Bitcoin is back above $9,300 again after the price pumped from just over $9,000 at the start of today to its current level of around $9,325 at the time of writing. Interestingly, despite today’s price surge, interest in the number one crypto asset by market capitalisation appears to be down on popular search engine Google.
This could be evidence that it is not retail investors driving the current price action. One JP Morgan analyst believes that recent gains have indeed been down to institutions buying up Bitcoin.
Evidence Growing that Institutions are Hungry for Bitcoin
Bitcoin has been having a stellar 2019 so far. The leading crypto asset has surged around 150 percent year to day to reach a price of more than $9,300. There has been no shortage of good news to persuade investors to take positions in Bitcoin recently either.
Numerous products have already, or are soon-to-be-launched, that are tailored to a wealthier class of investor, news that Microsoft will be building a digital identity platform using the Bitcoin blockchain, and the hope that Facebook’s stablecoin project will make it easier than every before for new money to enter the space are all likely catalysts that go some way to explaining the recent increase in price.
Despite Bitcoin prices growing enough in recent months for many analysts to declare a new bull market to be in session, interest in the search term “Bitcoin” on the world’s most popular search engine Google has actually dropped. Twitter user@BullOfCrypto speculated earlier than this could be an indication that the money entering the market of late is from institutions, rather than retail investors.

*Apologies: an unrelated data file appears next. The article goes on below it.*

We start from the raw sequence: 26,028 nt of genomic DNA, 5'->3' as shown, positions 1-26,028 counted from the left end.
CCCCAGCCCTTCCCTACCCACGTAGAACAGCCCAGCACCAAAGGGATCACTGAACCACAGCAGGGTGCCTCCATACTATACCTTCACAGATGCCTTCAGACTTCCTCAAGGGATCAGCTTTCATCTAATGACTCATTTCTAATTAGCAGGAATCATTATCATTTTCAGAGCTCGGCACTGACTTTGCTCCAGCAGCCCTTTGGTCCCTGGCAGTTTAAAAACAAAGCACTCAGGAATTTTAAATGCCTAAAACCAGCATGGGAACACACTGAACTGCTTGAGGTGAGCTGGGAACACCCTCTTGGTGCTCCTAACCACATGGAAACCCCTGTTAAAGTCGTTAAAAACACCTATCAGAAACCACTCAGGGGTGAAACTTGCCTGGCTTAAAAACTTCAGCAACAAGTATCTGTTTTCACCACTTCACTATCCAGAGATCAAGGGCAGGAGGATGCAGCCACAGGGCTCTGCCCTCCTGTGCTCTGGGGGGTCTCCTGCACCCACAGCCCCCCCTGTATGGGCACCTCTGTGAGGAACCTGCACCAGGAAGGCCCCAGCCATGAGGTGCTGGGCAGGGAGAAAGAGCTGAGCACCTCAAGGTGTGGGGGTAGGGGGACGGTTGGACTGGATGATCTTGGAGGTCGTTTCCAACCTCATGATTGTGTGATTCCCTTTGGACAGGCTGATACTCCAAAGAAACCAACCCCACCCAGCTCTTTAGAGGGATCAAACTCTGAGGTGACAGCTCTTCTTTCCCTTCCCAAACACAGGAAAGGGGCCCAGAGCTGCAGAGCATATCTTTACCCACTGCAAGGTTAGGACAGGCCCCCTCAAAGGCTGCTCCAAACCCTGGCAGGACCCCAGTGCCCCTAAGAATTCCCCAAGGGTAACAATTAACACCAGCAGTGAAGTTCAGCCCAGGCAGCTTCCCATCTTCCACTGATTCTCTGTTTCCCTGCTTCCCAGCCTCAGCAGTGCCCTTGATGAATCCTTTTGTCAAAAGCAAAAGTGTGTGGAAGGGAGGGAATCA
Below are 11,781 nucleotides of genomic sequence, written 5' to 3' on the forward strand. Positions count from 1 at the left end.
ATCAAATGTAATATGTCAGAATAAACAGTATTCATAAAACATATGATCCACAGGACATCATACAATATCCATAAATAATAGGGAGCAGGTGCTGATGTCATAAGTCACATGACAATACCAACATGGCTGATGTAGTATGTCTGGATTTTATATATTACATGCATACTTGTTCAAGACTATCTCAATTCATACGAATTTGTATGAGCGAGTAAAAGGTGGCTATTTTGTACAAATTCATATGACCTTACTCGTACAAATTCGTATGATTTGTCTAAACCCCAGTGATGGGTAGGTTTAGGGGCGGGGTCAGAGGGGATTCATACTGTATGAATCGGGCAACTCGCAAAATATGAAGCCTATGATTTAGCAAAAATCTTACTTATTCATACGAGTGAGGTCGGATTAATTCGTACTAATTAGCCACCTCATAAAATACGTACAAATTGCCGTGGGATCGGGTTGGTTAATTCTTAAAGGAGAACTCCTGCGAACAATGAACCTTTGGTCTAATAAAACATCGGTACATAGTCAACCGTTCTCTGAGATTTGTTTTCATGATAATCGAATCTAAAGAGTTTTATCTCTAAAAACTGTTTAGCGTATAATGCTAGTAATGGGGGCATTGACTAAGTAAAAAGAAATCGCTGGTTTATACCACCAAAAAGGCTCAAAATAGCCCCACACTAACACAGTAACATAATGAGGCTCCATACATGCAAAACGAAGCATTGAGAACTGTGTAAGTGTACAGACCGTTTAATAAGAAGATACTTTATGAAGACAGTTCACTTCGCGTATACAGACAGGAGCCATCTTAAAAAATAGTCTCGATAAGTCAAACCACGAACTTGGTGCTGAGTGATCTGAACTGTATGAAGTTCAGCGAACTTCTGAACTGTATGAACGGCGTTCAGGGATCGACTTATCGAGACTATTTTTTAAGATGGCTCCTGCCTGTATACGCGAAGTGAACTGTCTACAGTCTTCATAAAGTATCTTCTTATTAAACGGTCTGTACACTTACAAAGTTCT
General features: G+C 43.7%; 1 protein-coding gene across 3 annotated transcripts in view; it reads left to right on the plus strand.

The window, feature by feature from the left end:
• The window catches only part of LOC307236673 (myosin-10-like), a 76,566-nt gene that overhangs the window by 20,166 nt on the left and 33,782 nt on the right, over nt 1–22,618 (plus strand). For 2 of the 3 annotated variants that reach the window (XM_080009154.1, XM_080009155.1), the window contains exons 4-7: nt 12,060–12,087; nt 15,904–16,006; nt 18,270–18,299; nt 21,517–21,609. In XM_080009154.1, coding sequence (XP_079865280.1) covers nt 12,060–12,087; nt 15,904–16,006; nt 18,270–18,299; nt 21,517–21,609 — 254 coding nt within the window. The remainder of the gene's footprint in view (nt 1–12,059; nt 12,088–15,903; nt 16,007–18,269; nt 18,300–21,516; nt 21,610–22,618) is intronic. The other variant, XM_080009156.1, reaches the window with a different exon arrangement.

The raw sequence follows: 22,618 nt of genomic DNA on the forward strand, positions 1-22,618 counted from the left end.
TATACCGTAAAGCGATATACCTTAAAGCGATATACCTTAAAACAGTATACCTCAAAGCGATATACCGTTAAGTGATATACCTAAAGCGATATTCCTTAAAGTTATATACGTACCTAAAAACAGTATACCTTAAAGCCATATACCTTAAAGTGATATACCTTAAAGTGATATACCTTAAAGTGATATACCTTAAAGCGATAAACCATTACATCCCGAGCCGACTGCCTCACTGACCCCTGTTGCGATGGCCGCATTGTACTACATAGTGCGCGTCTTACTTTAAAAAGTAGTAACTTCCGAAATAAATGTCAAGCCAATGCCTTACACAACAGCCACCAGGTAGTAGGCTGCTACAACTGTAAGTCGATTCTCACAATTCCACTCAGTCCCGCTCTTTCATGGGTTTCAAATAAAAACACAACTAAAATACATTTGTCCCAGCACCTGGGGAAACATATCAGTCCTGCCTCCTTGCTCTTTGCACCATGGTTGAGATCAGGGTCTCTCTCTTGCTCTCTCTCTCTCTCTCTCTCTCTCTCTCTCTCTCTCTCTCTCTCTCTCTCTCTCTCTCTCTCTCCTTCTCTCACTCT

Pretty impressive that $BTC has grown from in the past month while Google searches for bitcoin have gone DOWN
This is not retail money moving the price pic.twitter.com/2ifvivqSk5
— CryptoBull (@BullOfCrypto) June 17, 2019
Although lacking concrete evidence to support it, the theory seems to check out. If a new wave of retail interest was gripping the market, it would stand to reason that accompanying such buying pressure would be thousands of newcomers to the market requiring knowledge of what Bitcoin actually is, as well as how to buy and store it. Meanwhile, individual institutions have the kind of financial clout to seriously move a market without large numbers of new participants entering with the cash needed to drive prices up.
That said, supporting @BullOfCrypto’s speculations is recent evidence reported by ZeroHedge. According to the publication, JP Morgan analyst Nikolaos Panigirtzoglou wrote in a note for clients that the Bitcoin and crypto market has “likely changed considerably… with a greater influence from institutional investors.” To arrive at this conclusion, JP Morgan has studied changes in trading volumes over the last two years since the last price peak.
If the conclusions drawn are correct, then it also means that the 2017 all-time high was reached almost exclusively under the steam of retail investors. If we really are looking at a renewed bull market that is being driven by institutions this time, there is no telling how much past the previous high water mark Bitcoin could surge.
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